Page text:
“Keyboard Kapers” would serve more specifically than 2 Pianos, 4 Hands as a moniker for the Toronto-born, world-traveled entertainment making its regional premiere at Stages Repertory Theatre.
The show strings together a collection of comedy routines rooted in the travails of training for a career as a concert pianist. Ted Dykstra and Richard Greenblatt, the show’s creators and original performers, have unified the antics as a semi-autobiographical chronicle of their own struggles and disappointments from age 4 through adulthood, as they advance from recital partners to college competitors.
We see Ted and Richard coping with clueless parents; outrageously eccentric teachers; the pressures of lessons, exams, and competitions; and the endless practice, practice, practice. The two performers also play parents, teachers, conservatory admission officers and all the others the protagonists encounter.
Along the way, they play sizable chunks of classical repertoire relatively straight: Bach, Mozart, Beethoven, Chopin, Grieg. About half the time, this gives way to musical high jinks and general horsing around. In the opening bit, the two prepare to play but are repeatedly delayed as one insists on switching pianos, then on switching benches, and so forth. In another bit, sharing the same keyboard, they gradually surrender to playful aggression with bops on the head, shoving each other off the bench, and such. At another point, fed up with practice, they lapse into a medley featuring snippets of every piece so familiar (“Chariots of Fire”) that it’s become an elevator-music cliché. They needn’t do anything but quote each over-familiar theme to prompt a laugh.
Since it premiered at Toronto’s Tarragon Theatre in 1996, 2P4H, as it’s often called, has played to more than 2 million people in more than 150 cities on five continents — plainly, a successful crowd-pleaser, its popularity with theaters enhanced by the fact the show is compact and easy to produce.
Anyone who’s ever taken piano lessons or even noodled out Chopsticks or Heart and Soul (and don’t think those aren’t referenced early in the proceedings) will identify with much of this show.
But while it’s lightly amusing, 2P4H also is fairly repetitious and too often settles for the easy, obvious laugh.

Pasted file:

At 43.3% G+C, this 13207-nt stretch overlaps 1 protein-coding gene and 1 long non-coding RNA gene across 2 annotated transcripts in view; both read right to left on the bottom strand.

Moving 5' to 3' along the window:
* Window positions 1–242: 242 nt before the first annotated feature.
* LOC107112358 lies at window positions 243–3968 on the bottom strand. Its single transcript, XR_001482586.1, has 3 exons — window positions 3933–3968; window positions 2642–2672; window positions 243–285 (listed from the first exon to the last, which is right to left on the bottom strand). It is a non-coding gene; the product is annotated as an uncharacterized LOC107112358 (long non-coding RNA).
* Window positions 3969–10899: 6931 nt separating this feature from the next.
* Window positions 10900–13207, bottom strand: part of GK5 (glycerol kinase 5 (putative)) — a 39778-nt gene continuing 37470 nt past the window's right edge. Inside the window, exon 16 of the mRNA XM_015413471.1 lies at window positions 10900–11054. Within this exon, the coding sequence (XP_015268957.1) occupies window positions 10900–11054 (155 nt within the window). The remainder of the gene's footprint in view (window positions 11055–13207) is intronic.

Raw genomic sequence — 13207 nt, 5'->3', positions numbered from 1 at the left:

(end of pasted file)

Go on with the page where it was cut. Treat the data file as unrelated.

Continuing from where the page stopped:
2P4H gains validity as a play chiefly for a stretch in Act 2, in consecutive scenes of each guy forced to face the fact that, all their efforts notwithstanding, neither is sufficiently exceptional to make a career as a classical pianist. Those scenes have more substance and point than the rest of the show. Otherwise, 2P4H is a bit too slight to get overly enthused about, as theater.
Tom Frey and Jeffrey Rockwell, who perform the show at Stages, definitely sell it as a comedy/concert act. Veterans of hundreds of performances of 2P4H all over the map, they ought to be good at it — and they are. Both are accomplished musicians and even more accomplished comic actors.
Each persuasively portrays his main character from squirmy little kid to disillusioned grown-up, and each neatly delineates the many other character vignettes from nagging parents to surly conservatory administrators. Though Rockwell may overdo the mugging here and there, both are adept at the comedy shtick — the business, gestures and pratfalls that give some bits a touch of the Three (in this case Two) Stooges.
Frey, who’s directing the show for the 10th time, has staged it just as shrewdly, with sharply defined movement and smart pacing.
Maybe the best description is this: 2P4H is like a cross between what comedian/pianist Victor Borge’s act would have been had he been twins, and a Hollywood movie starring Will Ferrell and Jim Carrey as goofballs forced to impersonate classical pianists.
2 Pianos, 4 Hands
When: 7:30 p.m. Wednesdays-Thursdays, 8 p.m. Fridays-Saturdays, 3 p.m. Sundays, through Oct. 28
Where: Stages Repertory Theatre, 3201 Allen Parkway
Tickets: $21-$49; 713-527-0123